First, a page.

SRS or surgery for single metastasis is debatable. It is generally accepted that conventional surgery is superior to radio surgery in the treatment of brain metastases. response rates are mixed for tumors that have traditionally been con­sidered "radioresistant," for example, renal cell carcinoma, melanoma, and sarcoma, with some studies showing com­parable response rates. One-year actuarial local control rates in the range of 71 %-79% have been reported with the use of SRS alone for single and multiple brain metastases.

 

Controversy exists over whether SRS alone is sufficient. The rationale for withholding WBRT is to spare patients the risk for late neurotoxicity from WBRT. Omis­sion of WBRT in patients with new brain metastases results in significantly worse local control and distant intracranial disease control, though it does not appear to affect overall survival.

 

The use of SRS for recurrent brain metastases after WBRT has been investigated in several small series and appears to be an effective treatment in patients with good functional status and controlled or indolent extracranial disease.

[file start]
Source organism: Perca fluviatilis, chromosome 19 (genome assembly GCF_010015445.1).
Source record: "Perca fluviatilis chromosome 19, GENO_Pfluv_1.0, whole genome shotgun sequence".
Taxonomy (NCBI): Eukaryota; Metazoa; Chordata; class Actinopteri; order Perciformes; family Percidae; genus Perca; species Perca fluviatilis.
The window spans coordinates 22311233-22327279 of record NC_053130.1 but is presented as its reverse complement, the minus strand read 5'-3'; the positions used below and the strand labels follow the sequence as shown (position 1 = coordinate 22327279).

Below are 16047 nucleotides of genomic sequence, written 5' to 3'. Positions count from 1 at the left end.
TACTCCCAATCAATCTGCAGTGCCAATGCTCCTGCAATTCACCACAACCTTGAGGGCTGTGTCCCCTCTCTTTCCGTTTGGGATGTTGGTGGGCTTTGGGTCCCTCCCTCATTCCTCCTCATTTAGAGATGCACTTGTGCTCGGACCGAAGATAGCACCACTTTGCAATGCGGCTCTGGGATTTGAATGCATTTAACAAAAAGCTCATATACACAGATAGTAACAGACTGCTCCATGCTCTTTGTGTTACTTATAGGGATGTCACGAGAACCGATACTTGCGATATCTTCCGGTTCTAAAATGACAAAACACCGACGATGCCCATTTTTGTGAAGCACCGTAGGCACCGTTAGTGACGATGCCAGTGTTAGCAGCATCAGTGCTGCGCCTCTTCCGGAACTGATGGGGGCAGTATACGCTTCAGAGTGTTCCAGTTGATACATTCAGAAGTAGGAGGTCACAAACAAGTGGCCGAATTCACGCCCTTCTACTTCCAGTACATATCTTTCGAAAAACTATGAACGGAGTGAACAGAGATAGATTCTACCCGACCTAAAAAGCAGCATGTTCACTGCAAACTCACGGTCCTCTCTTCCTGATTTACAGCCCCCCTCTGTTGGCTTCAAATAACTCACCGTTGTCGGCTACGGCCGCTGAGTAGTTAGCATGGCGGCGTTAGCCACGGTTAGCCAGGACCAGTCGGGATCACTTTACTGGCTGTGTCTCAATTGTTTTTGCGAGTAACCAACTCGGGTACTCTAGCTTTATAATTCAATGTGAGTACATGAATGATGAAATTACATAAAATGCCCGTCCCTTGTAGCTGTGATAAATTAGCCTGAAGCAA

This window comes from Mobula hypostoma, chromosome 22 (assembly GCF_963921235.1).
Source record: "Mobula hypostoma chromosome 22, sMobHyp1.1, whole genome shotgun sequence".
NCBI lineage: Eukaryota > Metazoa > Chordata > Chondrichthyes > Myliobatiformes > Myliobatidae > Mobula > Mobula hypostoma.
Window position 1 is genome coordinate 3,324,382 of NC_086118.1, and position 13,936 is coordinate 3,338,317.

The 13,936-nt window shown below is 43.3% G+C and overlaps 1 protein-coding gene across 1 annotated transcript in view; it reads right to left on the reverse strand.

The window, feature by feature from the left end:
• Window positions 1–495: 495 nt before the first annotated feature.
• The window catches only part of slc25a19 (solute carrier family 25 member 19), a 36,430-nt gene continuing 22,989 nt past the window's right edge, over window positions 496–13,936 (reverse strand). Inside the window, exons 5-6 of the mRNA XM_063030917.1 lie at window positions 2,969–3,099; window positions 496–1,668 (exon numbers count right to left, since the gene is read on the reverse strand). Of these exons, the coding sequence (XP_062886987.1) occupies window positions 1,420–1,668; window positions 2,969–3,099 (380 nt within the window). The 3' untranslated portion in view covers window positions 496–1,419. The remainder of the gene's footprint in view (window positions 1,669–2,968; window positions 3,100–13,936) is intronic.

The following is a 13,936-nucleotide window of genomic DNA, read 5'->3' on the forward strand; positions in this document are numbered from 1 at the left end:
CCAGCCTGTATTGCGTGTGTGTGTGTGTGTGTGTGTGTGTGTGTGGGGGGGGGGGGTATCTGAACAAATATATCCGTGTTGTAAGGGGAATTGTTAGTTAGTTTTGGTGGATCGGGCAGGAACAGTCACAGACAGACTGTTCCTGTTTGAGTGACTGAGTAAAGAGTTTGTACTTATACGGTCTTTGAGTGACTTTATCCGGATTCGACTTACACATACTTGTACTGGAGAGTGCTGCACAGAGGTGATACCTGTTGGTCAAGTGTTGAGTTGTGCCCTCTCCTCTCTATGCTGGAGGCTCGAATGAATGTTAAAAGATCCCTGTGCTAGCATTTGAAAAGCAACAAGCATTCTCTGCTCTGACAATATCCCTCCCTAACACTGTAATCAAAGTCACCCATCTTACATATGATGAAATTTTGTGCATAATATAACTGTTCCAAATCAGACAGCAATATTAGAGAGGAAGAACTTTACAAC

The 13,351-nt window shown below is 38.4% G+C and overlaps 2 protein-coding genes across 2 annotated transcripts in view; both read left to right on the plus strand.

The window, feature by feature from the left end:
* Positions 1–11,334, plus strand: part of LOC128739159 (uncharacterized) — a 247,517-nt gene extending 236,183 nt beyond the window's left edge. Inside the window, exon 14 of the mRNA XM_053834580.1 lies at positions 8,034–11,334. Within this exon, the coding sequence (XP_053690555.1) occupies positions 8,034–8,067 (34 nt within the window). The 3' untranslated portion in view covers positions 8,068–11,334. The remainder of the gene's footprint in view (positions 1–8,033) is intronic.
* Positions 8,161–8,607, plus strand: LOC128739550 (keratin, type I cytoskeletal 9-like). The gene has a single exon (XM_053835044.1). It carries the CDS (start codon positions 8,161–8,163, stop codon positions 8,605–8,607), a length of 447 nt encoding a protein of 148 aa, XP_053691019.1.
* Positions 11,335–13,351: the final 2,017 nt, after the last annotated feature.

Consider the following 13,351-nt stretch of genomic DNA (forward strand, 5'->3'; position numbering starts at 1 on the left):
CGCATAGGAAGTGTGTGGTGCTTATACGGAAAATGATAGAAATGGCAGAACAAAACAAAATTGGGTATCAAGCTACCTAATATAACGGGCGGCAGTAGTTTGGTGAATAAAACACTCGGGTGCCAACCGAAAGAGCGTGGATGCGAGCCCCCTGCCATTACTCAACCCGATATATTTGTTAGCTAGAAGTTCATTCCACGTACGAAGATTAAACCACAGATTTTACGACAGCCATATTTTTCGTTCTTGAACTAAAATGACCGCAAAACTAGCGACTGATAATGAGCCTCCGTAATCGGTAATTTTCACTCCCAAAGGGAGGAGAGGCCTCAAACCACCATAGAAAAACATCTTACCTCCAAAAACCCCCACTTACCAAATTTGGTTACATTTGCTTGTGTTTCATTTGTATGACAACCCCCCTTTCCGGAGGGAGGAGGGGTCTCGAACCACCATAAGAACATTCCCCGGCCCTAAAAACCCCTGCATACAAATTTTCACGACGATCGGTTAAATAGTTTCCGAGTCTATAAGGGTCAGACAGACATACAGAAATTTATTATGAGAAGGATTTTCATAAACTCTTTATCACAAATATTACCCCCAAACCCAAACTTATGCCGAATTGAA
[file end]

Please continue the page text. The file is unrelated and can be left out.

Chemotherapy:

The role of chemotherapy in patients with cerebral metastases is limited at present and reserved for pa­tients who have failed other treatment modalities or for dis­eases known to be "chemosensitive," such as lymphoma, small sell lung cancer, germ-cell tumors, and, to a lesser degree, breast can­cer. Methods are available to reduce systemic dose, and therefore toxicity whilst increasing tumor dose. These include intra-arterial infusions, intrathecal administration or even direct placement of drug into tumor. Drugs may be modified to allow them to pass the BBB, or agents used to open the BBB. However, because brain metastases are known to have local BBB breakdown, stud­ies showing roughly equivalent intracranial and extracranial response rates to chemotherapeutic agents as­sumed to have little BBB penetration, particularly when first-line agents for the systemic cancer are chosen